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Petition properly denied without evidentiary hearing

Where petitioner expressed satisfaction with counsel’s performance, pleaded “not guilty” and was convicted of marijuana and weapons offenses, the circuit court properly denied his habeas corpus petition based on ineffective assistance of counsel without holding an evidentiary hearing.

Before trial

“Guarino was indicted for manufacturing with intent to distribute marijuana and possessing a firearm while simultaneously possessing with the intent to manufacture more than one pound of marijuana. At the beginning of his jury trial, Guarino assured the circuit court that he understood his charges and the possible penalties.

“Guarino affirmatively stated that he fully discussed his charges and possible defenses with his attorney, Keith Jones, and that he was entirely satisfied with Jones’ services. Guarino further assured the circuit court that he was entering his pleas of ‘not guilty’ freely and voluntarily. The Commonwealth and Jones confirmed that an unspecified number of plea bargain offers had been communicated to Guarino.”

After the verdict

In March 2016, a jury found Guarino guilty of both charges and imposed a 10-year sentence. Guarino addressed the court but never mentioned he was dissatisfied with counsel’s performance.

In August, Guarino sent the court letters, in which he requested new counsel. He “complained that Jones failed to adequately explain the consequences of rejecting the offered plea agreement. Guarino specifically stated that when he inquired about his chances of prevailing in a jury trial, Jones replied, ‘That’s what I do! Plus this prosecuting attorney is not the sharpest tool in the shed.’”

The  Court of Appeals and the Virginia Supreme Court denied Guarino’s appeals. He filed a habeas petition in the circuit court. Guarino argued that he was offered a plea deal of six months for all charges. He said he did not take the deal because Jones claimed “ he‘could beat the case against him.’”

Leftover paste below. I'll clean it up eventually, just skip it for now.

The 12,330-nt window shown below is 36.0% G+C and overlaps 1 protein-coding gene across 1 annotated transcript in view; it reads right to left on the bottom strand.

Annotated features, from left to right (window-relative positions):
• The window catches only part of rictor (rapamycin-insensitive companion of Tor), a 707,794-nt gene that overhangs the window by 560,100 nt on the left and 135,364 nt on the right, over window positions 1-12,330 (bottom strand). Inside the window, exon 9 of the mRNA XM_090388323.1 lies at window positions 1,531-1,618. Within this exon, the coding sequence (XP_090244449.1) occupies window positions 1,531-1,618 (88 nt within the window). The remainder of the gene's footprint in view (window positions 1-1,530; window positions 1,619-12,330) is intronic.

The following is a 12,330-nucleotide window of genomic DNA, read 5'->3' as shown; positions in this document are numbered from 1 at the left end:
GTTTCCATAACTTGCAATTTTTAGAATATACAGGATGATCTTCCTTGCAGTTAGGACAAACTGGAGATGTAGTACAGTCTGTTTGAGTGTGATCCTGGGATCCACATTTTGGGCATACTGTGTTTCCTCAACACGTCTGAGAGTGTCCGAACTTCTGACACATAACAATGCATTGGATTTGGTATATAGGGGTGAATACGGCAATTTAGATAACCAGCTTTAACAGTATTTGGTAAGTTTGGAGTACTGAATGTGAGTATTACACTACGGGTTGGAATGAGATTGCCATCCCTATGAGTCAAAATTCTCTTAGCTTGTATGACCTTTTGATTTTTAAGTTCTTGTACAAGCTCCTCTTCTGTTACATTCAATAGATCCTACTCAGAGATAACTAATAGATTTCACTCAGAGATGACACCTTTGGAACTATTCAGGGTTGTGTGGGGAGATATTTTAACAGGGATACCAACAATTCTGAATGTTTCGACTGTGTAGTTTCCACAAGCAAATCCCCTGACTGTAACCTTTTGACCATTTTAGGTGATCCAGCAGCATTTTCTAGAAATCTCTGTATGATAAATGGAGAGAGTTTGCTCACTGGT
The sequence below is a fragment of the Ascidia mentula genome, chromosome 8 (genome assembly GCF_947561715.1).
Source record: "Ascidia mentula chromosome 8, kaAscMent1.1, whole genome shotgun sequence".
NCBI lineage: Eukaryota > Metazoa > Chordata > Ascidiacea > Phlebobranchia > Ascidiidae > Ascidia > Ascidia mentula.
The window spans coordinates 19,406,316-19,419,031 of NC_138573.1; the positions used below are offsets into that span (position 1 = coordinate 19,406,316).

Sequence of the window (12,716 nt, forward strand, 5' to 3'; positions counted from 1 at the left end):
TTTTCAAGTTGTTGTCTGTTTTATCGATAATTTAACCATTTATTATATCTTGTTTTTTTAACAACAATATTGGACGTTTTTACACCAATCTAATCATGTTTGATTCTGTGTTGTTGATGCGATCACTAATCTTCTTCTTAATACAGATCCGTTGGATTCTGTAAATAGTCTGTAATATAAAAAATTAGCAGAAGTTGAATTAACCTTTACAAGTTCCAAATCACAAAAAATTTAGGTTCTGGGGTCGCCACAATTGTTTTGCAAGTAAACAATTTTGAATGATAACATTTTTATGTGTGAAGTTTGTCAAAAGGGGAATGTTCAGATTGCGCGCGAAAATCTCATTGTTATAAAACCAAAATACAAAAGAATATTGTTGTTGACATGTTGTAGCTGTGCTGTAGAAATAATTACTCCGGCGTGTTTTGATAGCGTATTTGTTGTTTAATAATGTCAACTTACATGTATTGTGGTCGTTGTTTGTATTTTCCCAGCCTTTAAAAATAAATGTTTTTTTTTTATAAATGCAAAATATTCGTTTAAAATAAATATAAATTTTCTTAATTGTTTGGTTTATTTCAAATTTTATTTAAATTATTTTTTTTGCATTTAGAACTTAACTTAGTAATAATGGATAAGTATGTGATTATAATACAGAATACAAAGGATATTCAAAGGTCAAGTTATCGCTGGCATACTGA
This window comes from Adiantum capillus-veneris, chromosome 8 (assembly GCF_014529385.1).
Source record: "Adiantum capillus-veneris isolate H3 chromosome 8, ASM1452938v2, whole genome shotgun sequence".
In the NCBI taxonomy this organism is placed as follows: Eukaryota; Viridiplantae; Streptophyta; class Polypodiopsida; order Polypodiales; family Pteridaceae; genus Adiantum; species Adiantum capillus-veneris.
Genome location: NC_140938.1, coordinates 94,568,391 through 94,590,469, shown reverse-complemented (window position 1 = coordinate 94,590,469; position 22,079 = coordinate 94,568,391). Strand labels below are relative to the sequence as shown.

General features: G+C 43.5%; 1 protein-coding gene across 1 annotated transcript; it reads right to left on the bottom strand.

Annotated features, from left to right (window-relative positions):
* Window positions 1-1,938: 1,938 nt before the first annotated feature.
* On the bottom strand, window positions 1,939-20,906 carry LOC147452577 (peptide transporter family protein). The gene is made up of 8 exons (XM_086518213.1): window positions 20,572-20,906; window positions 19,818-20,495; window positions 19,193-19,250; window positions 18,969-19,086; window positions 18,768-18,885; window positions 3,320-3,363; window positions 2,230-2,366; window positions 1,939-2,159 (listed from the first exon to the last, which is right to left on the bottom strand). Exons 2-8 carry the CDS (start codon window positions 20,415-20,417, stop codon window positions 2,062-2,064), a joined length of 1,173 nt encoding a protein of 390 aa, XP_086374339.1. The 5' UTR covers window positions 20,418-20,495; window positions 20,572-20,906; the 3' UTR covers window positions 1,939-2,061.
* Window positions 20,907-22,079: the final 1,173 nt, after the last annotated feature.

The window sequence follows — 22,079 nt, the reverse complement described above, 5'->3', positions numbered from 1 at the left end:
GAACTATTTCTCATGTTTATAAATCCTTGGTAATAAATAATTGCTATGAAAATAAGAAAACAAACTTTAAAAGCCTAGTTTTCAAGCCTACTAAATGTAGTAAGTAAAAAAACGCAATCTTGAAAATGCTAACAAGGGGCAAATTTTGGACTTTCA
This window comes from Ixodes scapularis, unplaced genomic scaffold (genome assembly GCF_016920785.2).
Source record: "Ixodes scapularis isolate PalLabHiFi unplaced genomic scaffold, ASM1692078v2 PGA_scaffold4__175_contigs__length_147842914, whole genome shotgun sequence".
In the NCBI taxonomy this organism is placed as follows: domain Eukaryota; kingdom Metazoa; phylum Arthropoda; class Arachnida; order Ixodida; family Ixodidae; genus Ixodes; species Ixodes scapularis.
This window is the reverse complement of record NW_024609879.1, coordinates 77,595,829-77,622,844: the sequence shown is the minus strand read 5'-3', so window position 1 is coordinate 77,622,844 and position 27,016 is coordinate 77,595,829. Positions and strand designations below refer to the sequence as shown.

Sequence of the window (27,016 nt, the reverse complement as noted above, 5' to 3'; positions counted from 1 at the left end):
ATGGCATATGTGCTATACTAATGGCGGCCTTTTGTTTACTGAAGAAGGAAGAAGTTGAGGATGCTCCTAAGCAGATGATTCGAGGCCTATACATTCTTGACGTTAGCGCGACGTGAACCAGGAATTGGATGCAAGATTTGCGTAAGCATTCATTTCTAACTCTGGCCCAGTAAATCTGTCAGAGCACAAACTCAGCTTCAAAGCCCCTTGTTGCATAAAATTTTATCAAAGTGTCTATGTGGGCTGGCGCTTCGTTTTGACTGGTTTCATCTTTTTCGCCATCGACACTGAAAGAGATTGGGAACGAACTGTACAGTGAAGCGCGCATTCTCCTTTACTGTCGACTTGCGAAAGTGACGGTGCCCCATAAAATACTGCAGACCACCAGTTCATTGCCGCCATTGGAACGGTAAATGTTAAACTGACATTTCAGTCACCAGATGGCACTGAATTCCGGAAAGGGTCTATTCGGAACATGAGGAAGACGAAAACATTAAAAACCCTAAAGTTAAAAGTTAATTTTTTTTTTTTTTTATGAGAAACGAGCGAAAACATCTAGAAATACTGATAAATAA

Respondent Clarke moved to dismiss. The circuit court denied and dismissed the petition.

“Specifically, the circuit court found that Guarino’s claim that counsel was ineffective in his failure to advise him of the potential consequences of refusing the plea offer was without merit.”

Missing allegation

“Code § 8.01-654(B)(2) states that a ‘petition shall contain all allegations the facts of which are known to petitioner at the time of filing.’ Here, Guarino’s claim that Jones never informed him of the maximum punishments he faced if convicted was a fact known to him when he filed his initial habeas petition; nevertheless, Guarino neglected to include that factual allegation in that pleading.

“Guarino’s initial pleading stated, ‘An attorney must correctly inform the defendant of the direct consequences of his plea,’ failing to specify the consequences counsel failed to inform him of prior to his rejection of the plea deal.

“Generally, a party may not ‘rise above’ the allegations made in his pleading. As this Court has often held, ‘[t]he issues in a case are made by the pleadings, and not by the testimony of witnesses or other evidence.’ …

“‘Thus, a court is not permitted to enter a decree or judgment order based on facts not alleged or on a right not pleaded and claimed.’ … Because Guarino neglected to include in his initial petition the specific allegation that Jones did not inform him of the maximum punishment for the crimes for which he was indicted, it was not properly preserved for appellate review. …

“For these reasons, we hold that Guarino’s allegation of ineffective assistance of counsel is barred from consideration by this Court.”

Guarino v. Clarke, Record No. 200192 (Order) July 1, 2021, appeal from Chesterfield County Circuit Court. VLW 021-6-047, 4 pp.

VLW 021-6-047

Virginia Lawyers Weekly